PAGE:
Two shutdowns, one for 16 days in 2016 and a 35-day partial shutdown in 2018-2019, had little impact on the state, according to Rehrmann.

Budget sequestration during a fight over the federal debt limit in 2013 “had significant impacts on the Maryland economy,” causing a slowing of state tax withholdings and economic output that took years to recover, he said.

In three counties — St. Mary’s, Charles, and Prince George’s — more than 20% of gross income from salaries or retirement income comes from the federal government.

In Calvert, Anne Arundel, Howard and Harford Counties, federal paychecks and retirement payments make up more than 10% of gross income.

Total wages and retirement income from federal sources equals $31 billion or 10.5% of all income earned in Maryland, according to the Office of the Comptroller.

Comptroller Brooke Lierman. Photo by Bryan P. Sears.

“Most urgent at this current moment is that we’re just days away from the potential federal government shutdown, that as you can see from the dips that we saw during sequestration, could have a devastating impact on the state,” said Lierman. “And so, I certainly reiterate my admonition and urge House Republicans to come together and put the nation at the forefront of their thinking. There are families, there are businesses who are depending on them to do their job and to ensure that we do not have a shutdown and that we continue to fund the federal government services.”

The three-member board unanimously approved what amounted to only minor changes to revenue estimates for the current budget year.

The board also provided the first look at fiscal 2025, which begins next July 1.

In the current year, analysts now project revenues of nearly $24.6 billion — a decrease of roughly $14.1 million from the March estimate.

Growth in nearly every revenue category was offset by a projected $301 million decrease in personal income taxes and more than $46 million in projected interest on investments.

State revenue is projected to grow by less than 1% compared to the previous year.

In fiscal 2025, analysts project that personal income tax collections will rebound as corporate taxes decline. The state is projected to collect nearly $25.1 billion — a roughly 2% increase compared to the current budget year.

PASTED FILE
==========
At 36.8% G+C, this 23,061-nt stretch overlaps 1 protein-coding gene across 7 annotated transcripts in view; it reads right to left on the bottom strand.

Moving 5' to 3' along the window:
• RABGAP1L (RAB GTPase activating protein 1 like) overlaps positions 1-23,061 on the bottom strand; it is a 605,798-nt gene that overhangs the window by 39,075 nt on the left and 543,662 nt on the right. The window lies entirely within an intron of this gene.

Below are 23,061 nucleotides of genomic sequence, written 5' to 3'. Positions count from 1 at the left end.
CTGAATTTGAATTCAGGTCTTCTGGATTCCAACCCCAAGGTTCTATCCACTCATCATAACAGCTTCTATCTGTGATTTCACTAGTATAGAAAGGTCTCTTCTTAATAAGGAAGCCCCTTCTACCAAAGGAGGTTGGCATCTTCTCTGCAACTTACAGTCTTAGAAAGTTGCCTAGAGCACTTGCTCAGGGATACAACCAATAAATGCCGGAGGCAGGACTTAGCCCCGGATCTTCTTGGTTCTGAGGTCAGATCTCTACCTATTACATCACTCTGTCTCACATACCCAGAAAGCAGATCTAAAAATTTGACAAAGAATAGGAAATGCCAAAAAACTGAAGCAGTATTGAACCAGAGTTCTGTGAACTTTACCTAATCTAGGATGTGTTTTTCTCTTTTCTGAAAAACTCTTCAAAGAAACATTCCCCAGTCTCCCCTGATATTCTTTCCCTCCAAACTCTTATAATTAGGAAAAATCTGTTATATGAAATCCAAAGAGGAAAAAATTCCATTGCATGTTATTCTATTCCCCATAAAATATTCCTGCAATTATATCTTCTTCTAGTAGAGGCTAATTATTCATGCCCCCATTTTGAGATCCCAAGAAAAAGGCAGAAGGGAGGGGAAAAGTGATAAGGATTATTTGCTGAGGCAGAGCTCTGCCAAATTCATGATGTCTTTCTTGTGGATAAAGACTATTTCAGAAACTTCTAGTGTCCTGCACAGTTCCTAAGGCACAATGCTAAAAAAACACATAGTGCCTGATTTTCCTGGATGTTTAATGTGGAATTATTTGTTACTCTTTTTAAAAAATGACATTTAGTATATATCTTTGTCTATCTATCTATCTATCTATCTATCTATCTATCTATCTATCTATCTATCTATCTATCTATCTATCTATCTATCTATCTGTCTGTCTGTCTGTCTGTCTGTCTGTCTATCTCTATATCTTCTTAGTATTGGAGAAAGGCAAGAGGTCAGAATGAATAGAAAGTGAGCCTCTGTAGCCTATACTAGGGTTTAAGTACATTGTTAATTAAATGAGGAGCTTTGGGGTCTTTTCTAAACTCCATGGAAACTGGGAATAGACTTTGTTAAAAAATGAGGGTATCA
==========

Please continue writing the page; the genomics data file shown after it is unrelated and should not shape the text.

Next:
“These low growth rates do not keep pace with growth in expenditures and the structural deficit that we face,” said state Budget Secretary Helene Grady, a member of the Board of Revenue Estimates. “The administration has been clear from day one that the factors that drove our state’s cash surplus by the fall of 2022…like many states around the country, were external to Maryland and would not be sustained.”

Maryland’s budget is projected to grow by roughly 5% in the coming year, according to the Department of Legislative Services.

“To put today’s forecast in context of budget planning, the forecast makes the structural deficit a little worse than projected by DLS over the summer,” Grady said.

“As we prepare to introduce our next budget for fiscal year 2025, come January, the administration’s work is cut out for us,” she said. “We will continue to be selective, disciplined and intentional with our investment decisions.”

In June, the Department of Legislative Services projected the fiscal 2025 budget will start with a $418 million deficit — a $650 million decrease compared to the January estimate.

Senate Republicans called for reducing spending in order to prevent tax increases.

“Today’s announcement by the Board of Revenue Estimates confirms what we already knew — a surplus this current fiscal year, with significant challenges in the coming years,” said Sen. Paul Corderman (R-Washington), a member of the Budget and Taxation Committee. “Our economy is changing and the influx of Federal COVID dollars is over. We must reign-in overspending now, or else all Marylanders will see tax and fee increases in the very near future.”


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Looming shutdown could destabilize state budget picture